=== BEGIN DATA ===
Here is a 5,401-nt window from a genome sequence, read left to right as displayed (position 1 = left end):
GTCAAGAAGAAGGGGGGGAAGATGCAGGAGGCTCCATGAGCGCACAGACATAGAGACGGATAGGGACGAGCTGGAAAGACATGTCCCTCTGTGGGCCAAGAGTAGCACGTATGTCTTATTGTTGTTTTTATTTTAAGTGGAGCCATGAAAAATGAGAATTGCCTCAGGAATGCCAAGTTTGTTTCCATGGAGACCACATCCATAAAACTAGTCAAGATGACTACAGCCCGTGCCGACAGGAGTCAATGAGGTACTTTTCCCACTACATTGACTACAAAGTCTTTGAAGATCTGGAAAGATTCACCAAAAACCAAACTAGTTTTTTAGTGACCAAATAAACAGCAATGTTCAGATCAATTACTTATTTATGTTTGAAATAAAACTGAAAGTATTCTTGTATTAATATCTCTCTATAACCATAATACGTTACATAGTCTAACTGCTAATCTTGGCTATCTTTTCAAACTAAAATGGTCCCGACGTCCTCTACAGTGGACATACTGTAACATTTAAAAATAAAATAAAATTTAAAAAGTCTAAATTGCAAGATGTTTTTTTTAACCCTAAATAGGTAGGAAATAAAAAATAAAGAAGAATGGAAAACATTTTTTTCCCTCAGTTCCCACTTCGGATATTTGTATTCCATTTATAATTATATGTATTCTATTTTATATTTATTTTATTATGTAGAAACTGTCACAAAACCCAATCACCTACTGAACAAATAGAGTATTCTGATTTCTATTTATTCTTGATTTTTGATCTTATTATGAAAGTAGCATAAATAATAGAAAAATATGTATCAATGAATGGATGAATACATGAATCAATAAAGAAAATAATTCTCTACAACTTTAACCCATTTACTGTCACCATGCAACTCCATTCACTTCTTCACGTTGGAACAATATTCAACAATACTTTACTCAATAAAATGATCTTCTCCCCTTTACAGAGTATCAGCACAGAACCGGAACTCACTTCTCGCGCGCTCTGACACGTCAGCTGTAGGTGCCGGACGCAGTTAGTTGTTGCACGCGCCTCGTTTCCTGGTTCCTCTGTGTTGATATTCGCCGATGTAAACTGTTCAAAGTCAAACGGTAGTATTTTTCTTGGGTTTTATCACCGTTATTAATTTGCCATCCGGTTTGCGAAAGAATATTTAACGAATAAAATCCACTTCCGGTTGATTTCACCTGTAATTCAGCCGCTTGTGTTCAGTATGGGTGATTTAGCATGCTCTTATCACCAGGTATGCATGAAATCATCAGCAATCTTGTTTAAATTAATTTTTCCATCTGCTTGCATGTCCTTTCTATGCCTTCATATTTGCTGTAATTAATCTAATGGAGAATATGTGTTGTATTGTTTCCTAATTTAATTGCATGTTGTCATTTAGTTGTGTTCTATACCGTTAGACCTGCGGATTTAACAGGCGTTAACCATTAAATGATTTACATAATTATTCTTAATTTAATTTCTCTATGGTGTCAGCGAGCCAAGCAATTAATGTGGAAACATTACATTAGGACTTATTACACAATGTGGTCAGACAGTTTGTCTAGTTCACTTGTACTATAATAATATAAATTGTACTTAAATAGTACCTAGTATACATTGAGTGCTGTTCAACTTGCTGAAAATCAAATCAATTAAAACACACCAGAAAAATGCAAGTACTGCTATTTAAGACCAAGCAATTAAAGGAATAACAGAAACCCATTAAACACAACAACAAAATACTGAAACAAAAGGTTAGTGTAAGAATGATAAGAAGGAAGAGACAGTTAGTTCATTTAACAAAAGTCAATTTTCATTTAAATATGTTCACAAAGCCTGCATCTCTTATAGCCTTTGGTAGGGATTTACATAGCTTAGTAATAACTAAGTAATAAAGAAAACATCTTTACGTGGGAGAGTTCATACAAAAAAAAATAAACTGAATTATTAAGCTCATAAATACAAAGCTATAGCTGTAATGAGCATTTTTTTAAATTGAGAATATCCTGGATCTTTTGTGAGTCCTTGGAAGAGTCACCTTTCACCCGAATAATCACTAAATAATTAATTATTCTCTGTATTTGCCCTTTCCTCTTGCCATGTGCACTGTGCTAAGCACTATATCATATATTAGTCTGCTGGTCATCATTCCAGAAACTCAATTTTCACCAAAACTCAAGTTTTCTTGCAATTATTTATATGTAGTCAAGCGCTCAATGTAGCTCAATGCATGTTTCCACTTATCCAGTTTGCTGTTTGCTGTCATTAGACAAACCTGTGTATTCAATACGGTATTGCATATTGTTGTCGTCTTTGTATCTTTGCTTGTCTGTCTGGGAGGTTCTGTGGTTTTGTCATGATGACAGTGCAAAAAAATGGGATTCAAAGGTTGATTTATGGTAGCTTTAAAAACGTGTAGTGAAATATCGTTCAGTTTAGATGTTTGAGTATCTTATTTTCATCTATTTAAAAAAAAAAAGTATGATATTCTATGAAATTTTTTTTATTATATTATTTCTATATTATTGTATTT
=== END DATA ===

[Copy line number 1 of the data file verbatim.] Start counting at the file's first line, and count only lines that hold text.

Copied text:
Here is a 5,401-nt window from a genome sequence, read left to right as displayed (position 1 = left end):